On the night of July 29, 1903, nearly 500 citizens, including the majority of the town’s businessmen, convened at the call of the league to plan a course of action. City officials openly participated in the proceedings. Prominent residents like Lafayette Hanchett, president of First National Bank, whipped up the emotions of the crowd with inflammatory speeches that condemned the federation, blamed its local officials for the powerhouse episode, and demanded that the men arrested and jailed for the crime be driven out of town. Moderates who counseled against mob action and urged that the guilt of the prisoners be determined by due process were ignored.

Twenty-three union members were forced to leave town. The league then ordered the arrest and interrogation of other suspects and held them incommunicado. They also watched incoming trains to ensure that the removed miners didn’t try to return and warned union sympathizers to leave town. Colorado’s Gov. Peabody chose to ignore this illegal exercise of power.

District Judge Frank W. Owens recognized the illegality of the expulsions and issued an injunction against the league to prevent interference with the return of the union miners. When eight federation members returned to Idaho Springs, they were arrested and tried for the powerhouse explosion but were acquitted. Owens then issued bench warrants for 129 of the Citizens’ Protective League vigilantes who were charged with “rioting and making threats and assaults.” But the district attorney who had cooperated with the league would not prosecute the warrants.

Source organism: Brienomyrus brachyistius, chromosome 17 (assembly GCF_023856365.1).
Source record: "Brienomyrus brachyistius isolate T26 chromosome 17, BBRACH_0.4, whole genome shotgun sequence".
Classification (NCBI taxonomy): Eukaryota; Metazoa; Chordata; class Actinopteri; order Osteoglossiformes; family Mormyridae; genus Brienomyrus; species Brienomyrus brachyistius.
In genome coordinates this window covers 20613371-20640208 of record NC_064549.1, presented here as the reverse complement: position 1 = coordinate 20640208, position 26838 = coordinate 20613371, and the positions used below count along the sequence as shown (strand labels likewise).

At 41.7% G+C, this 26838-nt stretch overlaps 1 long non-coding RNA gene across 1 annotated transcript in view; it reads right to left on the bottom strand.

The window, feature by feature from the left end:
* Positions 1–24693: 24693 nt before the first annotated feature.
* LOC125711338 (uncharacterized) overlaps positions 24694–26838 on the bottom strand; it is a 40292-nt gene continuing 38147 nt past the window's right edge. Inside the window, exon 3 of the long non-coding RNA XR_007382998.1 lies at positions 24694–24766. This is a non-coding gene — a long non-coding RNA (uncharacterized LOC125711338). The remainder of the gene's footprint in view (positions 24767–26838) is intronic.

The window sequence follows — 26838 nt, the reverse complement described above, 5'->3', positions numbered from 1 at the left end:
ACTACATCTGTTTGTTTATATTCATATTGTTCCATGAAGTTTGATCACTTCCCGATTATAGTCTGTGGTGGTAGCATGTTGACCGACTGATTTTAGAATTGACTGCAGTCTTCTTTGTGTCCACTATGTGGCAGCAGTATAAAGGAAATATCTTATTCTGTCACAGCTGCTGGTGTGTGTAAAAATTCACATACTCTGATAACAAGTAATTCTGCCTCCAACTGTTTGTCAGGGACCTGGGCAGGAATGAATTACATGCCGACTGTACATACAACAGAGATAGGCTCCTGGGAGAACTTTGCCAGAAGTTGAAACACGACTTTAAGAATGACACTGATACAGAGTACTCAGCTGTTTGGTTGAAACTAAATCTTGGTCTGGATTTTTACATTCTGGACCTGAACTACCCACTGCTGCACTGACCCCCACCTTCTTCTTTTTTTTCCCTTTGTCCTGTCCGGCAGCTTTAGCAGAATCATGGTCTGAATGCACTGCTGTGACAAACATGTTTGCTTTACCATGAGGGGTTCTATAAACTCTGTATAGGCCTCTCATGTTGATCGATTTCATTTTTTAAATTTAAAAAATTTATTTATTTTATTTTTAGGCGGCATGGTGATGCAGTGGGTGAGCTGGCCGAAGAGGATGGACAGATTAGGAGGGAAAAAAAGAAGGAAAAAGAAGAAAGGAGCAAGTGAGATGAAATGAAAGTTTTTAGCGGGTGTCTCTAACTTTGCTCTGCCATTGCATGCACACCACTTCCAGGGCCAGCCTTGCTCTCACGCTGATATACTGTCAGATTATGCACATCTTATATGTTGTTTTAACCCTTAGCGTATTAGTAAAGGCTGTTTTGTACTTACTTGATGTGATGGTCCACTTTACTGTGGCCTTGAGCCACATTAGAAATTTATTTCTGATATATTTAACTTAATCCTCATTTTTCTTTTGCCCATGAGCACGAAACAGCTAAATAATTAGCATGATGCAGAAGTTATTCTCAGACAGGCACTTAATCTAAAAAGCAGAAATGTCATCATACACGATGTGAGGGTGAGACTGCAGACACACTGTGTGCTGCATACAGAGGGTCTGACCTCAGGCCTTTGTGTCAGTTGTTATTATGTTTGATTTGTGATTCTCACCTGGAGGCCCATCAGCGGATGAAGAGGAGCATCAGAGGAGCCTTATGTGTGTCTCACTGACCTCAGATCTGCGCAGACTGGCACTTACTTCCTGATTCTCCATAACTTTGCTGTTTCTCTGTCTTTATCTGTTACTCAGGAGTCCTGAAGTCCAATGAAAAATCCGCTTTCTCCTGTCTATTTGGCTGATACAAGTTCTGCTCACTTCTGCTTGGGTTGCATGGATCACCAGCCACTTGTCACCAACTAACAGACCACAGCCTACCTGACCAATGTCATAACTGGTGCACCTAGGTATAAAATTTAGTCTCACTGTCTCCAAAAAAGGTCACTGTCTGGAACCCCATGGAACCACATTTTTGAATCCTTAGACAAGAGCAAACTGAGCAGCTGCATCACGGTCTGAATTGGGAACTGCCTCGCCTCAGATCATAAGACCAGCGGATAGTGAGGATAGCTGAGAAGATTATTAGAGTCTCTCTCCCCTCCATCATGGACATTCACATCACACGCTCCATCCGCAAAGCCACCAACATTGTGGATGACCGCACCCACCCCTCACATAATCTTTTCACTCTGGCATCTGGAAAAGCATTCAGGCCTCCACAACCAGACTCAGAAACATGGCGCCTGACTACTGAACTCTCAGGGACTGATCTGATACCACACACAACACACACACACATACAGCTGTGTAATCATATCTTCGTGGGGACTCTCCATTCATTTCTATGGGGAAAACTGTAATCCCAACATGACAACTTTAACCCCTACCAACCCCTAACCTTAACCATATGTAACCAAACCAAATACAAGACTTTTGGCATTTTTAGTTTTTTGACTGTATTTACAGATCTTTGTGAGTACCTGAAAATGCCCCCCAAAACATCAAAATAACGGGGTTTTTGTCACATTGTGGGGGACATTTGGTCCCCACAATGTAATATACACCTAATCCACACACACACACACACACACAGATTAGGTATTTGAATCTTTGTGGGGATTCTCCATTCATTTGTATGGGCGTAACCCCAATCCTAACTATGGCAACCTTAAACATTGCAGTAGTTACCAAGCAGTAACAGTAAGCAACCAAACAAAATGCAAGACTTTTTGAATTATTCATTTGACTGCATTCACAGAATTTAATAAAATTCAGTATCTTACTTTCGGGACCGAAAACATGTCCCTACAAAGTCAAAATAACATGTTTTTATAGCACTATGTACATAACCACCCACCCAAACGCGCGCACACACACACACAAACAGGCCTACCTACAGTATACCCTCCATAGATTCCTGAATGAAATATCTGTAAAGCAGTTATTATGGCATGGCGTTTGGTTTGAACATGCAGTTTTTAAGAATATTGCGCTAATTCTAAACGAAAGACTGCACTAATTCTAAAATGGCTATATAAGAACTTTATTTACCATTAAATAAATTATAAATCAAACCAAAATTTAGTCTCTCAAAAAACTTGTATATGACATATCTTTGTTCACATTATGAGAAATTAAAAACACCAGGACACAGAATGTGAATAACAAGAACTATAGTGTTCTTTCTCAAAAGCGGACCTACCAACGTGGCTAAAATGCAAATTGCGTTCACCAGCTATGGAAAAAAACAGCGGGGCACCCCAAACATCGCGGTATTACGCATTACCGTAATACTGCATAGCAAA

As mines went deeper, more and more ground water stalled progress. To allow drainage from the mines between Idaho Springs and Central City, and to provide more efficient transport of ore, the Argo Tunnel was started in 1893 and completed in 1910.  The tunnel is 4.16 miles long with a .3 downhill grade to the portal at the mill.

The Argo Mill, built and operated by the Argo Reduction and Ore Purchasing Co., was one of the largest and most modern 300-ton mills in the nation and was able to recover a higher percentage of values than older mills in the area.  The mill recovered over $100 million of gold in its 50 years of operation.

The 1920s and 30s were dark decades for gold mining due to low prices and a post-war Depression. Since 1837, the price of gold had been fixed at $20.67 per ounce. “$20 gold” had little glitter left due to the high costs of labor, materials and services. One bright spot was the government’s decision to rebuild Highway 40 from Denver to Loveland over Berthoud Pass, providing a welcome boost to the local economy.

Although they didn’t know it, as the country began to pull out of the Great Depression, Colorado miners would soon hear the death knell for gold mining. No one thought there would be another world war and, certainly, no one dreamed it would have such a dramatic impact in Clear Creek County.